from The Century Dictionary.

  • Faithful; loyal.
  • noun Same as fail.
  • See feel.
  • To hide.

from the GNU version of the Collaborative International Dictionary of English.

  • adjective obsolete Faithful; loyal.

from Wiktionary, Creative Commons Attribution/Share-Alike License.

  • adjective Northern England, Scotland (of things) Cosy; clean; neat.
  • adjective Northern England, Scotland (of persons) Comfortable; cosy; safe.
  • adjective Northern England, Scotland Smooth; soft; downy; velvety.
  • adverb In a feal manner.
  • verb transitive, dialectal To hide.


from Wiktionary, Creative Commons Attribution/Share-Alike License

From Middle English fele, fæle ("proper, of the right sort"), from Old English fǣle ("faithful, trusty, good; dear, beloved"), from Proto-Germanic *failijaz (“true, friendly, familiar, good”), from Proto-Indo-European *pey- (“to adore”). Cognate with Scots feel, feelie ("cosy, neat, clean, comfortable"), West Frisian feilich ("safe"), Dutch veil ("for-sale"), Dutch veilig ("safe"), German feil ("for-sale"), Latin pīus ("good, dutiful, faithful, devout, pious").

from Wiktionary, Creative Commons Attribution/Share-Alike License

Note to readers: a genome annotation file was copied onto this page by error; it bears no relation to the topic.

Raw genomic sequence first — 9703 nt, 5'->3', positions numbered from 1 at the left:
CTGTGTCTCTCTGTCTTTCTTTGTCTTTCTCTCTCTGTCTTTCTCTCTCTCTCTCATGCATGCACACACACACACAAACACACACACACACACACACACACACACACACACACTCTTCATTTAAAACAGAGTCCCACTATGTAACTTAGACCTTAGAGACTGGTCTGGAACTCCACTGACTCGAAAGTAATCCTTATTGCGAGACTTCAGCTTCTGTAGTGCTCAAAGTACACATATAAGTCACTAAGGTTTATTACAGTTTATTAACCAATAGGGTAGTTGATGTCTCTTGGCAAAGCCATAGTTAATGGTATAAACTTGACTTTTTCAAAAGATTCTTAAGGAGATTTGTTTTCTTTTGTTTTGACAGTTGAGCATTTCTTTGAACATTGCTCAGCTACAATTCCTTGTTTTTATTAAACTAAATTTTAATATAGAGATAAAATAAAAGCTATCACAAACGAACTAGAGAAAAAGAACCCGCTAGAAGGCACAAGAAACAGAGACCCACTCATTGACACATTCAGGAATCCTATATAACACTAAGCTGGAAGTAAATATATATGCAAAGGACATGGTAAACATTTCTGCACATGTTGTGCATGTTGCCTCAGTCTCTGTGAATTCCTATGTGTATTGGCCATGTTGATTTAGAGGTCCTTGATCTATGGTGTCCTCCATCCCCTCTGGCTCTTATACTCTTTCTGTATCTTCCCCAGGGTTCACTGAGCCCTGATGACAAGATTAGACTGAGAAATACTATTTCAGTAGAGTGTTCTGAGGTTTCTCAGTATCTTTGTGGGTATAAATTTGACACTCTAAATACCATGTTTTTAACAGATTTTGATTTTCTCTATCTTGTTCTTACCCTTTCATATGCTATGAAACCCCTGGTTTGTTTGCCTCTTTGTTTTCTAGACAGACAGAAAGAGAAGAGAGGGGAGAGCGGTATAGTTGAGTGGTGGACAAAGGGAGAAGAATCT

From Middle English felen, from Old Norse fela ("to hide"), from Proto-Germanic *felhanan (“to conceal, hide, bury, trust, intrude”), from Proto-Indo-European *pele(w)-, *plē(w)- (“to hide”). Cognate with Old High German felahan ("to pass, trust, sow"), Old English fēolan ("to cleave, enter, penetrate").



Log in or sign up to get involved in the conversation. It's quick and easy.

  • these examples are all wrong. in those days - the days of the writing of these example documents - the character 'f' was used to denote both the letter f and the letter s. these examples all confuse this. "feal" in the first example means the animal the seal, because in this instance the character 'f' denotes the letter s.

    September 30, 2010

  • Aha! Another one for my long s list. Thanks!

    September 30, 2010